After a three-part “Acts of Vengeance” crossover, Simonson crafted one of the wildest Fantastic Four yarns ever, spread out over 1990’s FANTASTIC FOUR #337-346. When the dust cleared, readers witnessed the team’s time-sled Rosebud II, the might of the Black Celestial, the schemes of Nebula, a visit from Galactus and a screwed-up alternate timeline that plopped our heroes into the Mesozoic Age with a handful of U.S. soldiers for back-up. 1991 proved to be no more of a picnic for Reed, Sue, Johhny and Ben as Simonson, now writing and drawing, “killed” the team in FANTASTIC FOUR #347 and replaced them with the ersatz assemblage of Spider-Man, The Hulk, Ghost Rider and Wolverine over the next two issues. How could Simonson finish out 1991, you say? By putting the team on trial with a mind-boggling council that regulates time itself in FANTASTIC FOUR #353-354, that’s how.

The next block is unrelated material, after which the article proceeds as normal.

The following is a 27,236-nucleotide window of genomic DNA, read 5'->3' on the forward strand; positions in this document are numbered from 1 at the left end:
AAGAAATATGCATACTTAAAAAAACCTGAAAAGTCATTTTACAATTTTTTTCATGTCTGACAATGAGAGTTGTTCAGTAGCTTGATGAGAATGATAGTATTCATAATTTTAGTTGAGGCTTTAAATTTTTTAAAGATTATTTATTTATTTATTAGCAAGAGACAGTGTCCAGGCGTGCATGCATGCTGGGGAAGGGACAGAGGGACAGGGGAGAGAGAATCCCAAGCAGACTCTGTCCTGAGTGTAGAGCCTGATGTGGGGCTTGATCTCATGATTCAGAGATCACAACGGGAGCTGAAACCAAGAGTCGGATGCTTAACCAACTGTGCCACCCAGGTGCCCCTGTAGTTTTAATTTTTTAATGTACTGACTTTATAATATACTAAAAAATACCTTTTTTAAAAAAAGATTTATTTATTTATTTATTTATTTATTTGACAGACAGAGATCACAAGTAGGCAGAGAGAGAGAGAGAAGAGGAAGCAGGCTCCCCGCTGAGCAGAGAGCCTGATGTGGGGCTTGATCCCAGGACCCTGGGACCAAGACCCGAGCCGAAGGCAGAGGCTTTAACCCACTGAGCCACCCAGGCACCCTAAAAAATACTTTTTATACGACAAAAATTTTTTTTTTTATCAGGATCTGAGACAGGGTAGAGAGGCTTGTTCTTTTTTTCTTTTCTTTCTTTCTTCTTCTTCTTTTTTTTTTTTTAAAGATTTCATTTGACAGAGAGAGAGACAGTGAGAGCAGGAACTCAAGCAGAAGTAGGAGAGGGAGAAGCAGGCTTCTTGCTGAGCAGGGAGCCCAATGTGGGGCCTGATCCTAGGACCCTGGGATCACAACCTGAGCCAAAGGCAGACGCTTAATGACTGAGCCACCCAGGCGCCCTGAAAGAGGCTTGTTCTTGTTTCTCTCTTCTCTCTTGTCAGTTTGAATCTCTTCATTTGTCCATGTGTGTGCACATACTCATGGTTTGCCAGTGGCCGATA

Then came the undeniably prolific team of writer Tom DeFalco and artist Paul Ryan, who together nearly rivaled Lee and Kirby and John Byrne for a lengthy FANTASTIC FOUR stay. The creative duo would go on to produce over 50 FF epics, beginning with FANTASTIC FOUR #356 and a visit from the New Warriors.

FANTASTIC FOUR #357 introduced a female Skrull named Lyja, or, rather, informed readers that the Alicia Master poor Johnny Storm thought he’d married turned out to be one of the alien shape-shifters—and a pretty one, to boot. DeFalco and Ryan rolled out the team’s 30th anniversary in FANTASTIC FOUR #358 with a struggle against both The Puppet Master and The Super-Skrull, then ended 1991 with an appearance by a new Skrull menace, Devos the Devastator, in FANTASTIC FOUR #359.